What is the origin of name protection for wine and cheese?

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Answered by: Matt, An Expert in the Greece, Rome and the Meditteranean Category
I'm sure you've seen those advertisements saying Champagne only comes from Champagne, France, not from the Napa Valley in California. Or maybe you've read about Parma, Italy's cheese makers complaining about Kraft Foods using the name Parmasean for the stuff in that familiar green box. The artisanal wine and cheese makers of Europe are engaged in an ancient battle. They are trying, hoplessly, to stop something that has been going on since Ceasar ruled in Rome.

Nearly twenty-five centuries ago the wine makers of the ancient world were imprinting clay wine jars with seals naming the vineyard, port of origin, wine type, even the names of stamping officials. These were baked into the handles of the clay jars, called amphorae and were tamper proof. They are the oldest wine labels, and they protected the brand name of certain high-value wines, such as the famous Greek wines from Cos and Lesbos, as they were transported by ship to the the Black Sea port on the Dneper River in the east, to Gaul in the west.

Like today's premium wine and cheese, Moet et Chandon and Parmigiano-Reggiano, those ancient wines were luxury goods that commanded high prices. Sadly for the Greeks, though they did their best to protect their brands, they discovered that that was very hard to do across international borders.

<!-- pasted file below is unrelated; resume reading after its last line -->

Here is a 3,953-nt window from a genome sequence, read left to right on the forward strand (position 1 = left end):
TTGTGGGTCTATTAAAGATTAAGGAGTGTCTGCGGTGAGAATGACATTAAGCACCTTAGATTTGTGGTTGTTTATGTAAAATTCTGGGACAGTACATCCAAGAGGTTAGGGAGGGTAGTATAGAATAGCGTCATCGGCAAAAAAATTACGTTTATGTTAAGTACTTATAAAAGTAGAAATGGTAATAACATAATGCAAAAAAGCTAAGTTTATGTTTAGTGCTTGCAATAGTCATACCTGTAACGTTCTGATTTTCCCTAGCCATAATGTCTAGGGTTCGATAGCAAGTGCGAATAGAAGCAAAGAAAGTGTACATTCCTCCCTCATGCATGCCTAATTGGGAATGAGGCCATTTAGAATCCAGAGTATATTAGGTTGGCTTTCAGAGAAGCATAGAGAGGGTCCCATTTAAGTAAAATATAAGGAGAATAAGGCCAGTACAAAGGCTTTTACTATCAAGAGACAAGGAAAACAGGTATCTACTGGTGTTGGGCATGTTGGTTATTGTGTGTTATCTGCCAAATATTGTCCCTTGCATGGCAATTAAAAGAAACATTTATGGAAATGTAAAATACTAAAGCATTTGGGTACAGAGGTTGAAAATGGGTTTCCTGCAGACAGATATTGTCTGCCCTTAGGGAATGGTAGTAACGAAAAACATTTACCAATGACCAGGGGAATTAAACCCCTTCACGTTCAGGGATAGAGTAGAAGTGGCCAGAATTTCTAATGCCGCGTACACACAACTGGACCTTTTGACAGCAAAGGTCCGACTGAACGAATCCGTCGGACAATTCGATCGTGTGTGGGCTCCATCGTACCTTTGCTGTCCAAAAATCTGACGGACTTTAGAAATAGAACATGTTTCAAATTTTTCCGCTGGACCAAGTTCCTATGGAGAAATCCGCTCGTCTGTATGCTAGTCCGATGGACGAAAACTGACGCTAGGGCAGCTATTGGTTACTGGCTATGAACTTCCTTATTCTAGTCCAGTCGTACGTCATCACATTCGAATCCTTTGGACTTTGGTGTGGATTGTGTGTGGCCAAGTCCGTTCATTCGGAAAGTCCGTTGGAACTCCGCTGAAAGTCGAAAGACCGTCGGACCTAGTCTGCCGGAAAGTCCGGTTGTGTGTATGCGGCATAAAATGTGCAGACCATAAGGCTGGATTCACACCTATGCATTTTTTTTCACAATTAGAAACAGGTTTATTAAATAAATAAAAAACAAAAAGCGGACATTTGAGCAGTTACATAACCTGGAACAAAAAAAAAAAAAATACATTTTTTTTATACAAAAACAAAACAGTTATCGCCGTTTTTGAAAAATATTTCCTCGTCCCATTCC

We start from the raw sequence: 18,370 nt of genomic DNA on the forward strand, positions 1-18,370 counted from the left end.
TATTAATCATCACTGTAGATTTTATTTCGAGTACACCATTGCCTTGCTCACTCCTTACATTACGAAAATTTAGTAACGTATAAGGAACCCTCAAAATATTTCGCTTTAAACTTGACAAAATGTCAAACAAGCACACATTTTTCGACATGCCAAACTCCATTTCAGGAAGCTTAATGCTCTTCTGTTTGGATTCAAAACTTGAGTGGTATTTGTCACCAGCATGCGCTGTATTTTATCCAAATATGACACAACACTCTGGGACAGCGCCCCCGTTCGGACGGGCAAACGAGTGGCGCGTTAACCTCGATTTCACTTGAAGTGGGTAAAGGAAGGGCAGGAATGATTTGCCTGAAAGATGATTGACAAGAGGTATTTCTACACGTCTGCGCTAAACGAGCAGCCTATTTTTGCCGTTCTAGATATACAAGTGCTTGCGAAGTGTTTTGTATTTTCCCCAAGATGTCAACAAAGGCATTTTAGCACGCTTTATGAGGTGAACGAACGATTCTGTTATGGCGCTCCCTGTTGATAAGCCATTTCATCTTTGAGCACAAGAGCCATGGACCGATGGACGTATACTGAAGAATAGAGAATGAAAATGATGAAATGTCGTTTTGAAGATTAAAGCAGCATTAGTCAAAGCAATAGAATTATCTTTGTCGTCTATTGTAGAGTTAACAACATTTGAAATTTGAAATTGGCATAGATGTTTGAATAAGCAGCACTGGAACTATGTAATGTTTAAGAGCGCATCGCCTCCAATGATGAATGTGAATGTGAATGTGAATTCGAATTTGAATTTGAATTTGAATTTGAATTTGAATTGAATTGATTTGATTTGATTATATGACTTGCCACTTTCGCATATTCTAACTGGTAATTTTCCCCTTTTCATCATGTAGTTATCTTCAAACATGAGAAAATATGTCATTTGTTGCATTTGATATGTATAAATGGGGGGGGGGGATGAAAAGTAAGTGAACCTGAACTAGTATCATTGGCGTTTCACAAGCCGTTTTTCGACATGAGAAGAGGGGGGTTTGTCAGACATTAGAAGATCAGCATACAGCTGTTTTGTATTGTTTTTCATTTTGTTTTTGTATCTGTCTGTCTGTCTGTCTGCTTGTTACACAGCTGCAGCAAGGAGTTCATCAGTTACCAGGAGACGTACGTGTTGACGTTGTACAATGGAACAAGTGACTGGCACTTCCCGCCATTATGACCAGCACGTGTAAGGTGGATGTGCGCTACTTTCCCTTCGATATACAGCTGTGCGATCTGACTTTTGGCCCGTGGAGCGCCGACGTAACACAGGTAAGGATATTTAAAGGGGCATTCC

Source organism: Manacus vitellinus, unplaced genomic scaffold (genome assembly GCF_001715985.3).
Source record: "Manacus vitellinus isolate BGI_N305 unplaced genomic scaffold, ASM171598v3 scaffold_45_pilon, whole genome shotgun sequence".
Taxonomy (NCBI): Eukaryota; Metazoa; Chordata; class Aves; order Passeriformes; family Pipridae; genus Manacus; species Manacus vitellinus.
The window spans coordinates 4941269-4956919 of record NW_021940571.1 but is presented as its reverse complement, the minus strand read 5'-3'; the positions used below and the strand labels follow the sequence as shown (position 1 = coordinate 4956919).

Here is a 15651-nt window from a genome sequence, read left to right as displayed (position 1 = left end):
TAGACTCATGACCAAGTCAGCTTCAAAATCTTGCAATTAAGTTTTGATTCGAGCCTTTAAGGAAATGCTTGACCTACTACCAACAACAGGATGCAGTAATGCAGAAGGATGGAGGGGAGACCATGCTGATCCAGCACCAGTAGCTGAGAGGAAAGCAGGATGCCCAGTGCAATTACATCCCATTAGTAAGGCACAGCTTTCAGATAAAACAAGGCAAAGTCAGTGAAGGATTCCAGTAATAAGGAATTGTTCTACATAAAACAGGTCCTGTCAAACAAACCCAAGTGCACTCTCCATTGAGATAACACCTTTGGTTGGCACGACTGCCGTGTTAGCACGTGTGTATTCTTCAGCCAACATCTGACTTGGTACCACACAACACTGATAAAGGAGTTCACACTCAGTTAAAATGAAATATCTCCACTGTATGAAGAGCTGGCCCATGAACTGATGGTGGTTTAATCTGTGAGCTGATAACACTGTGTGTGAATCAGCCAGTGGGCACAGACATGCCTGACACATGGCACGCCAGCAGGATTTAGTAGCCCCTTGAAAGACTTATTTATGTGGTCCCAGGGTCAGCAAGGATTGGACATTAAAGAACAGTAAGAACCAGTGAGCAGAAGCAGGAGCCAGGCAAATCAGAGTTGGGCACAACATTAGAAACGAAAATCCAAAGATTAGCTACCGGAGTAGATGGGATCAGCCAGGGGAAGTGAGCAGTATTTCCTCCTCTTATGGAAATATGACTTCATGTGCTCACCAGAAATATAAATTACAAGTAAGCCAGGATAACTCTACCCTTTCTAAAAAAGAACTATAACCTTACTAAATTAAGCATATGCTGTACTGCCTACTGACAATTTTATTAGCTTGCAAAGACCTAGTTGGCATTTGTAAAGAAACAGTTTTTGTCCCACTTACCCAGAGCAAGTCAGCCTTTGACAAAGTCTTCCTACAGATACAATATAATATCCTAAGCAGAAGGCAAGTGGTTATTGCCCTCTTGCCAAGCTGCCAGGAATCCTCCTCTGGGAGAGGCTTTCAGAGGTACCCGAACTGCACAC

Marcus Porcius Cato (234-149 B.C.), usually called Cato the Elder to avoid confusion with his famous grandson, wrote a book on agriculture, de Agri Cultura that is the earliest work of Latin prose to be discovered. Its lack of flowery language is exemplified in these instructions for making sharp wine sweet:

“To make sharp wine mild and sweet: Make 4 pounds of flour from vetch, and mix 4 cyathi of wine with boiled must; make into small bricks and let them soak for a night and a day; then dissolve with the wine in the jar, and seal sixty days later. The wine will be mild and sweet, of good colour and of good odour.”

His practical instruction included advice on the best kinds of grapes to grow for given soils, how to equip a vinyard, how much to feed chained-slaves toiling in the vinyard, when to plant, when to prune, and when to harvest. But the thing that is most interesting are his instructions for making Coan wine in Italian wineries, from grapes grown on Italian farms!

In making the signature sea-flavored wine of Cos the Romans managed to make generic what was specific. That is, they made a commodity out of a specialty wine that had gained a level of prestige in the ancient world. They made all of those stamped clay jars meaningless. It is an example of the Romans doing to the Greeks what modern Italians and French complain of Americans doing to them. What had been a name signifying origin became a name indicating style. It might be hard-hearted to say what goes around comes around, but in the case of wine and cheese it seems to be true.

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